Jack Cardiff, is considered by many as the greatest cinematographer ever and this film, which is a documentary shows us glimpses of the work of Jack Cardiff and why is he essentially considered as great by many.

Sprinkled with interviews from, Martin Scorsese, Kirk Douglas and many many varied film personalities, this documentary shows us scenes from various films. Most of the scenes are actually known to us, and here we see the work that went to make that scene.

There is wonderful information in this film and also, the humility of the great man is presented wonderfully, in his own words, he seems to be lost and unrecognized for much of the time. He mentions, that in premieres, people would ask "Who's that?" and they will say "Oh, he's nobody" Many moments like this give us insights into this great man and his body of work.

This is a documentary that should be watched by film buffs. Also, did I mention that he is first cinematographer to have been given an honorary Academy award. So, boy how he did all of that is worth knowing. A 4/5 for this wonderful documentary by Craig McCall. I am told, it took nearly two decades to complete this. Salute to the sheer amount of effort kept by Craig and his team.
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Excellent Profile of one of Cinema's Unsung Heroes
l_rawjalaurence26 November 2013
The cinematographer Jack Cardiff might not be that well known. but he worked as director pf photography on some seminal productions, notably for Powell and Pressburger in the late 1940s. The visual style of THE RED SHOES (1948) and BLACK NARCISSUS (1947) is chiefly down to Cardiff's brilliant photography, allied to Powell's imagination. Cardiff began his career in the 1930s working on quota quickies in the British film industry, and was still working in 2007-8, when much of this documentary was filmed. In between he worked on other seminal productions, notably THE African QUEEN (1951), THE BAREFOOT CONTESSA (1954), and THE VIKINGS (1957). Cardiff comes across as a modest person with a highly developed visual intelligence. The documentary also contains reminiscences from stars who are no longer with us, such as Sir John Mills, and Kathleen Byron, as well as such luminaries as Scorsese. Definitely worth a look for anyone interested in photography in the pre-digital era.
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Cardiff casts a shadow
Prismark106 November 2013
Jack Cardiff was a master cinematographer who became inspired through the Powell & Pressburger partnership with films such as Life and death of Colonel Blimp, A Matter of Life and Death, The Red Shoes and Black Narcissus which bagged him an Oscar for best colour cinematography.

Cardiff in interviews filmed over several years comes off as modest, engaging, enthusiastic and knowledgeable.

We see the influence of paintings from the masters in his work as well as problem solving with the challenges he faced in the still early days of cinema, now it is the special effects people who take care of it all.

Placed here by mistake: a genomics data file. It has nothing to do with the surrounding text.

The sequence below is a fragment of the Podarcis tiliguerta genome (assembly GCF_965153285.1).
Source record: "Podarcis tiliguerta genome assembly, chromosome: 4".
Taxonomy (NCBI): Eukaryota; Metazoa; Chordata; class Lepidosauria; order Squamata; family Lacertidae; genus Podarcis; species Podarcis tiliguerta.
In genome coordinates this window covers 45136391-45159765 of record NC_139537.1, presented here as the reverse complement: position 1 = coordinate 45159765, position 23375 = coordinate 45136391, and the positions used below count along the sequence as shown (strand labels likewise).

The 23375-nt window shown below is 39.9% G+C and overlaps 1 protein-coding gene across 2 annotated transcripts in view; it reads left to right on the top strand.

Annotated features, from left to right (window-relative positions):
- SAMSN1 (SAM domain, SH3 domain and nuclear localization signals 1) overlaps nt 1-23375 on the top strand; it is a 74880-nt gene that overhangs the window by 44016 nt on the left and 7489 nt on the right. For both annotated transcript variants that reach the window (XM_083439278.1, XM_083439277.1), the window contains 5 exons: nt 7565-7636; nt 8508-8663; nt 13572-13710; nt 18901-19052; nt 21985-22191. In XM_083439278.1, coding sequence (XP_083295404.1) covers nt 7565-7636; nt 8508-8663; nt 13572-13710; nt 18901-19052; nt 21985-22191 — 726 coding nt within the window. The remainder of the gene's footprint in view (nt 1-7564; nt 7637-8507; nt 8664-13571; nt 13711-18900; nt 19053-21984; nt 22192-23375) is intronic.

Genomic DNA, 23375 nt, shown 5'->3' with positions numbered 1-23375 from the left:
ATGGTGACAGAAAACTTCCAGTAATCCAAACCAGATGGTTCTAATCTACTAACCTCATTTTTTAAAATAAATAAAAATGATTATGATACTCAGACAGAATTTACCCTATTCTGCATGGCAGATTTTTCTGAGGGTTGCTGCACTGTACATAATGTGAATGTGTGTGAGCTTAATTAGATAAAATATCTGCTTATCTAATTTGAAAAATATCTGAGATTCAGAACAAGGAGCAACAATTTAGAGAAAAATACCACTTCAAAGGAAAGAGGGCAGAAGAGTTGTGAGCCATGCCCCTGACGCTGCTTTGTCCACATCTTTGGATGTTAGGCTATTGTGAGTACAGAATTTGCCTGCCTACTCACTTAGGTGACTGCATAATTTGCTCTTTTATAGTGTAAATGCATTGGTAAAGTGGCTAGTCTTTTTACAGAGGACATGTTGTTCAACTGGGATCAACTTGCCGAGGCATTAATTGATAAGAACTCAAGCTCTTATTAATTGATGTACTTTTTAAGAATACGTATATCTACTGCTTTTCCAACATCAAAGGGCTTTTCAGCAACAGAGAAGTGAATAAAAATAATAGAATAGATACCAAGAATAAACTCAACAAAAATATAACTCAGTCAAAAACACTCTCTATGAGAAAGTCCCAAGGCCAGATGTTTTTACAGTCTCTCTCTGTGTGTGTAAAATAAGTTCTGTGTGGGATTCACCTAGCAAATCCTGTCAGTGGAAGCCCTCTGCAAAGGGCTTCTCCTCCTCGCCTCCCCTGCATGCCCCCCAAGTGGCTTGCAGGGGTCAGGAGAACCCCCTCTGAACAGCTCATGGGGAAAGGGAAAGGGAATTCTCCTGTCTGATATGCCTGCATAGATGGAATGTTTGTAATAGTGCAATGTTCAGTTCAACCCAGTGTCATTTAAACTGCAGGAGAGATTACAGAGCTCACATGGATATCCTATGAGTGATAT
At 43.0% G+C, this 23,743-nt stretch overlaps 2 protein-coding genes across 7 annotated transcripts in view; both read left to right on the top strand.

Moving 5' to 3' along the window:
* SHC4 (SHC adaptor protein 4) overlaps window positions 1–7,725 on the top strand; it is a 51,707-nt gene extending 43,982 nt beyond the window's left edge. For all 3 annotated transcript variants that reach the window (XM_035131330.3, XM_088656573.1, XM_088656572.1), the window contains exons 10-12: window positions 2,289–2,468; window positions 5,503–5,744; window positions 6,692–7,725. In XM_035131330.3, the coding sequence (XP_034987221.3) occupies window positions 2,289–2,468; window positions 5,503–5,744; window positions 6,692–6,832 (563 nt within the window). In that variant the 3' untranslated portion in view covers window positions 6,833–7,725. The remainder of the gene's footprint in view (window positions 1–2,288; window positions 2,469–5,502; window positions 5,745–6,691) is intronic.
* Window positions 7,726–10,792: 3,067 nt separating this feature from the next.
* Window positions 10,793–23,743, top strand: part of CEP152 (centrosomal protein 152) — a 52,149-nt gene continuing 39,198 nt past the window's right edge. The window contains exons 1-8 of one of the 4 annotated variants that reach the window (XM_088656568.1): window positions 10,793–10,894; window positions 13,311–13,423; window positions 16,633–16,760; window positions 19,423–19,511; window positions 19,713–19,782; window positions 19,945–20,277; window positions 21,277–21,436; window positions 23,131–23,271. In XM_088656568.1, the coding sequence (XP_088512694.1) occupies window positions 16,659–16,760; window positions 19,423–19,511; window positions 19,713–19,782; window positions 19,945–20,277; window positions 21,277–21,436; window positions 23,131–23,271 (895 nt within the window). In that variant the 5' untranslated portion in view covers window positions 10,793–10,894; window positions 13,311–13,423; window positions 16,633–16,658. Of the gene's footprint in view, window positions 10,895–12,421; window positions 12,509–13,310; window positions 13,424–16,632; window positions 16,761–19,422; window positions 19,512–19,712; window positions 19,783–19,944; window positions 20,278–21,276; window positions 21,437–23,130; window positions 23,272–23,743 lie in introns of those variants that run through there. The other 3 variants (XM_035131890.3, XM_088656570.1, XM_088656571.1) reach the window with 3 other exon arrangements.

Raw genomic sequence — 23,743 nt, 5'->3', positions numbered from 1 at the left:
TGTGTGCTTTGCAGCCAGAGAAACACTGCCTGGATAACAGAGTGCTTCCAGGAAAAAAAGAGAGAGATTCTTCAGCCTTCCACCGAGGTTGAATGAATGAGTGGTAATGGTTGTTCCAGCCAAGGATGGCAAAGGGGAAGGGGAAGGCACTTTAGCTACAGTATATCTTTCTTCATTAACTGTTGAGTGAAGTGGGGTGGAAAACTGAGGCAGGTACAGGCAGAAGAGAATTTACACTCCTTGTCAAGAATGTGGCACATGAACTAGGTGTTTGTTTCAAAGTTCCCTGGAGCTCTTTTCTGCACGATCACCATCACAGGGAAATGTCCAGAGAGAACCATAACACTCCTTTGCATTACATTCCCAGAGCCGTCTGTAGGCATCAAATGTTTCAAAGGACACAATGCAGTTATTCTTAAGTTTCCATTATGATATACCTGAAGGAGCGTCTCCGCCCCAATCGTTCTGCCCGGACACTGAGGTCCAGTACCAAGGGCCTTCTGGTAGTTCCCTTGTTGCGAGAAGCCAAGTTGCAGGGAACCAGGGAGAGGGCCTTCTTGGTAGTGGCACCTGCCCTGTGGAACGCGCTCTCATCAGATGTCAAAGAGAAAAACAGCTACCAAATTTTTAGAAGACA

As well as numerous clips of films he had worked on, collaborators we have super fans such as Martin Scorsese who has previously expressed his admiration of the films of Powell & Pressburger.

It would had been nice to have heard from Francis Coppola another fan and some more British directors.

Cardiff later moved into directing and was Oscar nominated for Best Director for Sons and Lovers but when the directing work dried up he moved back into cinematography, even lighting Rambo: First Blood Part 2 a film I have in the past complained about not being able to see anything as all the action took place in the dark.
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A Must for Film Buffs
Michael_Elliott20 July 2012
Cameraman: The Life and Work of Jack Cardiff (2010)

*** 1/2 (out of 4)

Interesting documentary features interviews with Kirk Douglas, Martin Scorsese, Lauren Bacall, Charlon Heston, Kim Hunter, Thelma Schoonmaker, Alan Parker and many others as they discuss the now legendary work of cameraman Jack Cardiff. If you're unfamiliar with Cardiff's work then you'll notice here that he worked on some classic pictures and worked with a number of legendary directors including Michael Powell, Laurence Olivier, Alfred Hitchcock and John Huston. The best thing that can be said about this documentary is the fact that it works perfectly as an educational piece because not only does it inform new people to who Cardiff was but it also educates the fans by showing in detail certain shots and skills that he brought to his profession. Some of the best moments include Douglas talking about working on THE VIKING and we even get some terrific outtakes showing the actor doing his stunts and messing up on a couple. We also get to hear Scorsese talk about how Cardiff's work made his love British cinema and we hear from Parker about the brilliant use of colors. I think fans of Cardiff will mainly enjoy the man himself being interviewed about the countless productions he worked on. He talks about what it was like in the silent era and how things changed when sound came into play. From here we learn about how he got involved in Technicolor and how THE RED SHOES pretty much changed and ended everything. We also hear about his attempts at directing and how critics really weren't too friendly to him. Fans of Cardiff will certainly love hearing about his life and career and it's certainly special having him go over so many important films.